From beneath a flop of chestnut brown hair, two hazel eyes glint at you and a wicked smile spreads unevenly across pursed lips. This is Andrew Scarborough; a young man who, like any other single chap of just 28 years of age, has so much life both within him and ahead of him – and rightly so too.
A fitness fanatic with a penchant for football, Andrew has always been interested in the importance of well-being. An ardent supporter of Arsenal FC, Andrew was delighted to meet former Arsenal goalkeeper and England team legend David Seaman at The Big Match recently at the Madejski Stadium. Andrew was also a keen badminton player in previous years although the regime of travelling over to Maidenhead for practices at county standard were too arduous to fit into his already hectic routine.
Andrew also had a keen academic interest in sports sciences and studied Exercise Nutrition and Health at the University of Roehampton, gaining his BSc with flying colours in 2009. He worked for two years as a Gym Instructor, Personal Trainer and an Exercise Class Instructor at the prestigious Lensbury Spa in Teddington, Middlesex, before leaving to concentrate on his post-graduate study at the University of Westminster, London, specialising in Nutritional Therapy.
2012 was quite a year for Andrew. He experienced the “once in a lifetime” chance of being an Olympics Games-maker in the London 2012 Olympic Games Opening Ceremony. Andrew featured as a Brunelian character during the Industrial Revolution segment of the Ceremony, acted out and narrated by award-winning and world-renowned actor Kenneth Branagh. He also had the pleasure of appearing as a seagull in the Opening Ceremony of the London 2012 Paralympic Games.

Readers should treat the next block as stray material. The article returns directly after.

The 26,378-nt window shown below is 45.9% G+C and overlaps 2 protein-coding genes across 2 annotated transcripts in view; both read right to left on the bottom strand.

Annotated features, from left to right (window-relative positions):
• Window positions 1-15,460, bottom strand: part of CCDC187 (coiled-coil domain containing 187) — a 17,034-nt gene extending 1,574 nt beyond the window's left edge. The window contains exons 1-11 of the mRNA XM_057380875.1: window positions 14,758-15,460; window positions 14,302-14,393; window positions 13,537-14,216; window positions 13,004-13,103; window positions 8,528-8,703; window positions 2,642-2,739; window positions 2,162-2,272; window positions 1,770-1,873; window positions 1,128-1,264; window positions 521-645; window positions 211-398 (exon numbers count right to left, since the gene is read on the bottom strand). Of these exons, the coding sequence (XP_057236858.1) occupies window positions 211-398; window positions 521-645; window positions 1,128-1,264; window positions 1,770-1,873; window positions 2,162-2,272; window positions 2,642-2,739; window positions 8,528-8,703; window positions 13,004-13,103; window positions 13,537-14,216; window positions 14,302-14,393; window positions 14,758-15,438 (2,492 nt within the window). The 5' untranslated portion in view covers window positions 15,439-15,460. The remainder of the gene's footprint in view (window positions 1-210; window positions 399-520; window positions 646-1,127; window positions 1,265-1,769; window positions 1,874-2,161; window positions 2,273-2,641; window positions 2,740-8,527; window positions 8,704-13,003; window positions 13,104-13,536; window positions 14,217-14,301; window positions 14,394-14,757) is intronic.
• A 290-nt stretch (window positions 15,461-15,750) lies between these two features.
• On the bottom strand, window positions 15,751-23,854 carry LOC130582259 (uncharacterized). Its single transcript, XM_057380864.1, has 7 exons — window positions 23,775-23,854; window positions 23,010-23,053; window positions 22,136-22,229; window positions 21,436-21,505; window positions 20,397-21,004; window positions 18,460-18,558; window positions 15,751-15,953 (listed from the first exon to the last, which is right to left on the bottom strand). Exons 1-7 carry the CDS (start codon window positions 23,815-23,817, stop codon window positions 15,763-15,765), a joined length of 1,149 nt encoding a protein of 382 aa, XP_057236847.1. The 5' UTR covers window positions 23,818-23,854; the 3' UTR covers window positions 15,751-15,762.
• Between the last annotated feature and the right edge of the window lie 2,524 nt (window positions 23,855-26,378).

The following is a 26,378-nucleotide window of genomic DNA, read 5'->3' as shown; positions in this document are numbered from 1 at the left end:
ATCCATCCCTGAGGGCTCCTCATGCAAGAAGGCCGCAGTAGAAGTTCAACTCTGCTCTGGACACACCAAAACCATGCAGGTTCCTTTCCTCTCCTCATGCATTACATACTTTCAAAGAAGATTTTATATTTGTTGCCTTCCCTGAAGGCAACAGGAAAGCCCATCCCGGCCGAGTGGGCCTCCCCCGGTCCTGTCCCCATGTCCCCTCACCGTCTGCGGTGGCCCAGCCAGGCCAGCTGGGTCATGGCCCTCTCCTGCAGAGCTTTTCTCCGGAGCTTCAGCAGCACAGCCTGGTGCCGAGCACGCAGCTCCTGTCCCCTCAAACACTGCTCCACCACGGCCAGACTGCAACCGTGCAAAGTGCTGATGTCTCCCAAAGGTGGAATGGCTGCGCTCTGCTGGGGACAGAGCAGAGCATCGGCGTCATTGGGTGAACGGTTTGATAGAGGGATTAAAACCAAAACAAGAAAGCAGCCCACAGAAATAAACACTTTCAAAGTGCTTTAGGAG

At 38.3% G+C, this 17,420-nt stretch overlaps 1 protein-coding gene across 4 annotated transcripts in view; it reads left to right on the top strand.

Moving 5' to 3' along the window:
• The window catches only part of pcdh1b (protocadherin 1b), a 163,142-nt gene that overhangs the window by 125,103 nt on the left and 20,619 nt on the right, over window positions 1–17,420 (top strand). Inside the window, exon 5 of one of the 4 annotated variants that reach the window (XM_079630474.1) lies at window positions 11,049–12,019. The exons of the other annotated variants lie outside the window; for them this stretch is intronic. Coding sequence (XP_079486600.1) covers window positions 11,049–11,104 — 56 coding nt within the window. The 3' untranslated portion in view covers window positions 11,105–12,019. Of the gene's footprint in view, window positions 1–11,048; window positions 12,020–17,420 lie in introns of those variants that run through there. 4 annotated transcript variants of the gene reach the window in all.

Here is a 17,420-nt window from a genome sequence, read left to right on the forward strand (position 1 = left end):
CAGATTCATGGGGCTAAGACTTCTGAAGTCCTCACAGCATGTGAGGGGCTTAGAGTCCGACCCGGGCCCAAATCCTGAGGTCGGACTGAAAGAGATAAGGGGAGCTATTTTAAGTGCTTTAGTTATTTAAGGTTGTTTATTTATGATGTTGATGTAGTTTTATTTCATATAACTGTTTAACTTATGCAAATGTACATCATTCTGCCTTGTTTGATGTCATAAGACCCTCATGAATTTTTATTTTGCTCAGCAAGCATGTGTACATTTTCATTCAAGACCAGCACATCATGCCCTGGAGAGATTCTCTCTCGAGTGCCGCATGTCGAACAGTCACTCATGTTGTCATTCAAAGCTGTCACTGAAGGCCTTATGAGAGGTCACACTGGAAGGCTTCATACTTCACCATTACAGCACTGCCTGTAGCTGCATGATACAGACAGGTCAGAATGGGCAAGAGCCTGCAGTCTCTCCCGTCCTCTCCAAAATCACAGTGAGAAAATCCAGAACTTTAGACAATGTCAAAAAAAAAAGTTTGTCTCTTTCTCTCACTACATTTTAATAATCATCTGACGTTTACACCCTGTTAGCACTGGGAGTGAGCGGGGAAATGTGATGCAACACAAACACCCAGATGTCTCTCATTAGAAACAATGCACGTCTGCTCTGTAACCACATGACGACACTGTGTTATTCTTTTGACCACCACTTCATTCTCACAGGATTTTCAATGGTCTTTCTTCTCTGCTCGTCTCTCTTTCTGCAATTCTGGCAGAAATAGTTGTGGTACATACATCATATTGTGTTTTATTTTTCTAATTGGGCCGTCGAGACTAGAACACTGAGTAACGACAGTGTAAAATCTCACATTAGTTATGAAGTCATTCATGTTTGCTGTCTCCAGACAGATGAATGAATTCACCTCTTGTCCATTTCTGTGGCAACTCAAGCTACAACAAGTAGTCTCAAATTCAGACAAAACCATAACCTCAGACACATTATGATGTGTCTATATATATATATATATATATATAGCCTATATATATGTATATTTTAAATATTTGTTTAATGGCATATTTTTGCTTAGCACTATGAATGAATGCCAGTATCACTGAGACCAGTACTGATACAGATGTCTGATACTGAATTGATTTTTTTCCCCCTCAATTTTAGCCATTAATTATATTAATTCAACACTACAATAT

Andrew recalls his Olympic double-debut with pride: “I heard that the Olympic Games organisers were looking for young men with a sense of rhythm. As I do fitness, exercise and teach Zumba classes I decided to apply. I had to do an audition to camera involving some pieces of dance; it was great!”
However, things started to change towards the end of 2012 when Andrew noticed more frequent headaches and spells of dizziness. Not normally one for taking tablets, Andrew found himself reaching for the painkillers more and more often to quell the pounding headaches he was experiencing. Friends suggested it might be down to stress as he was working hard at his studies, however Andrew’s symptoms worsened. In February 2013 he lost his speech for a few minutes and this prompted him to seek medical attention. In April 2013 and Andrew found himself on the receiving end of what can only be described as the most traumatic telephone call of his life.
“It was a Friday afternoon; quite late,” Andrew explained, “I got a phone call after having waited for six weeks for my test results. I had cancer. The caller said that the cancer ‘wasn’t curable but was treatable’. I was in a bit of shock to be honest.”
Andrew continued: “To receive that sort of news in a phone call and so late on Friday afternoon with no support, help or advice was a shock. It was strange that I’d just attained a personal best for my 5k running the week before my diagnosis!”